Submitted to: Proceedings of the Composting in the Southeast Workshop
Publication Type: Proceedings
Publication Acceptance Date: 8/31/2002
Publication Date: 8/31/2002
Citation: TWORKOSKI, T., ADLER, P.R., SIKORA, L., TAKEDA, F., FERRIER, D., PREUSCH, P. NITROGEN AND PHOSPHORUS AVAILABILITY AND PLANT UPTAKE FROM SOIL TREATED WITH COMPOSTED AND UNCOMPOSTED POULTRY LITTER. Proceedings of the Composting in the Southeast Conf and Exp Workshop. 2002. pp 1-9. Interpretive Summary: Large amounts of poultry manure and bedding (litter) are generated and applied to farm land in the eastern U.S. Litter can be used as a mulch to control weeds and to provide essential plant nutrients but excess nutrients in soil runoff can cause hypoxia and undesirable changes in aquatic communities. In a laboratory experiment, we found that composted litter had lower N release into the soil than fresh (uncomposted) litter. However, water extractable phosphorus (WEP), which represents phosphorus that can cause hypoxia, was not reduced by composting. These results were supported in greenhouse and field experiments where soil WEP and phosphorus uptake by plants were related to the rate of composted litter that was applied. These findings indicate that composting stabilizes nitrogen, but not phosphorus, and that farmers applying compost on a plant-nitrogen-requirement basis may over apply phosphorus and contribute to environmental degradation. The results should assist farmers and consultants develop nutrient management plans that incorporate phosphorus management.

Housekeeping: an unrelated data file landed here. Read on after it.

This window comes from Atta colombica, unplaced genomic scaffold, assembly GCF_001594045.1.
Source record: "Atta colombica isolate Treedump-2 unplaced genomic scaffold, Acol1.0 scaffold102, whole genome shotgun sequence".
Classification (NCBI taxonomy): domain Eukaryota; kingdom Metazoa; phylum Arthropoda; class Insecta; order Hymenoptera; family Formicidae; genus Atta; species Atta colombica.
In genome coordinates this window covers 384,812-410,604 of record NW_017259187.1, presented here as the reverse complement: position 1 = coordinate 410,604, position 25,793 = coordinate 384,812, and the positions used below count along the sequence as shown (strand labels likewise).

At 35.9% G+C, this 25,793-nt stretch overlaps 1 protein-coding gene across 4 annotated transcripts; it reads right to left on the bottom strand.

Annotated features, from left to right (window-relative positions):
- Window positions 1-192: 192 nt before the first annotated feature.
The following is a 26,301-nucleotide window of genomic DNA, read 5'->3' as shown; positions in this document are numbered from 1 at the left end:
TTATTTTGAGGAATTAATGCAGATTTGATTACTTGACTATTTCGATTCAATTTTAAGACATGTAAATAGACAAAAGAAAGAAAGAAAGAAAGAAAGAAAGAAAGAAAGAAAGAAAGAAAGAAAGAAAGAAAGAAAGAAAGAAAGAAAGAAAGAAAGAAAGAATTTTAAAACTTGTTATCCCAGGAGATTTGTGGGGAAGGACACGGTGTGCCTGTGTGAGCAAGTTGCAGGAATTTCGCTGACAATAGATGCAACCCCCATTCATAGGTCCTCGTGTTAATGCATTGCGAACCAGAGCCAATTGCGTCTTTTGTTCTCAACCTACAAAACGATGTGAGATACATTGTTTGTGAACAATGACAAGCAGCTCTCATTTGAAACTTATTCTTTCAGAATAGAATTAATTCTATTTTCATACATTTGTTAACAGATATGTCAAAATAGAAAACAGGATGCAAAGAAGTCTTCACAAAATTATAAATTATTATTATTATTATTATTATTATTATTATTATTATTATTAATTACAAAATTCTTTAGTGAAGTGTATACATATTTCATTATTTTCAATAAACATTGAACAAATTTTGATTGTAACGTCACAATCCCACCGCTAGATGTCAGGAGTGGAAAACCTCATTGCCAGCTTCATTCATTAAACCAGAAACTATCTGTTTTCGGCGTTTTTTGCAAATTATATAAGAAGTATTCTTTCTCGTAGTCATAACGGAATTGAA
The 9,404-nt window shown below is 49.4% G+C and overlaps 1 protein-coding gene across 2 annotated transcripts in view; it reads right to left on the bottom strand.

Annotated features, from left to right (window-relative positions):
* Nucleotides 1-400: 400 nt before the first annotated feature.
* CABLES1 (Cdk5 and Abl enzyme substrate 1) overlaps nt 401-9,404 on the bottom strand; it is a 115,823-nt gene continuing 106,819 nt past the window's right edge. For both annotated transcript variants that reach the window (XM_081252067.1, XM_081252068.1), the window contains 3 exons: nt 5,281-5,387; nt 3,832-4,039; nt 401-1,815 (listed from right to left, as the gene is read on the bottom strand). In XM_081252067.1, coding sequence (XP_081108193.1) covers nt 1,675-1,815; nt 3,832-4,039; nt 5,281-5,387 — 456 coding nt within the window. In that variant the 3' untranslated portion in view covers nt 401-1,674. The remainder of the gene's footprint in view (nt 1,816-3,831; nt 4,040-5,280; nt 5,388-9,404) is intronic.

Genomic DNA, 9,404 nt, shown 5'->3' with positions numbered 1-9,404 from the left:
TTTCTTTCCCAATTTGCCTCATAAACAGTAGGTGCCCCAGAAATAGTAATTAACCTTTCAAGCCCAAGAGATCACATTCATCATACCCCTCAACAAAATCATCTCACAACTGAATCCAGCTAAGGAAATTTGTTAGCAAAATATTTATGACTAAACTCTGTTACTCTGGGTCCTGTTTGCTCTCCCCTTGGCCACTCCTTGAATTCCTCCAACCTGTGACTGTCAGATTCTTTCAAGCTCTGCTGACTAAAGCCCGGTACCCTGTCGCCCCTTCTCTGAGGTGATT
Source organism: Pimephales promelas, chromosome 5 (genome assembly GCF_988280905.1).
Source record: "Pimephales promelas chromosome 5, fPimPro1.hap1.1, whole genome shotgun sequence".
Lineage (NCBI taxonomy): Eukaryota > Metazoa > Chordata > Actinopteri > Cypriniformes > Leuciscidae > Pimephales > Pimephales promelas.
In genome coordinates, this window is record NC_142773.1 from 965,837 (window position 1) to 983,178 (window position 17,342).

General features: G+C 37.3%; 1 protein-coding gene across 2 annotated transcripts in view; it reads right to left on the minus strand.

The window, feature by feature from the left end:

Technical Abstract: Large amounts of poultry manure and bedding (litter) are generated and applied to farm land in the eastern U.S. Manure can provide essential plant nutrients but nutrients in soil runoff can cause hypoxia and undesirable changes in aquatic communities. A laboratory experiment determined N and P availability from fresh poultry litter (FPL) and composted poultry litter (CPL) from two sources mixed with a silt loam. N and P uptake were then determined in strawberry plants grown in soil amended with FPL and CPL in a greenhouse. Finally, a field experiment determined N and P availability to peach trees grown with CPL applied as mulch. In the laboratory, N mineralization rates were significantly higher for FPL than CPL, confirming that composting stabilizes N release from litter. However, water extractable phosphorus (WEP) was similar in soils amended with CPL and FPL, suggesting that WEP availability was not stabilized by the composting process. In the greenhouse experiment FPL and CPL were applied to provide equal total N in soil. Leaf N was greater in plants treated with FPL than with CPL at 6 wk after planting, probably due to higher N mineralization with FPL. After 12 wk, leaf P was greater in strawberry plants grown with CPL than with FPL. Greater leaf P in CPL-treated strawberry plants reinforced the laboratory finding that P was not stabilized by composting. In the field experiment, at 47 weeks after treatment, soil treated with CPL as mulch had significantly greater WEP (30 mg P kg 1 soil) than soil treated with commercial fertilizer (14 mg P kg 1 soil) when both had been applied at the same N-based rate. Together these results indicated that CPL stabilized N but not WEP in CPL-amended soils. Consequently, mismanagement of CPL may be problematic for P release to the environment.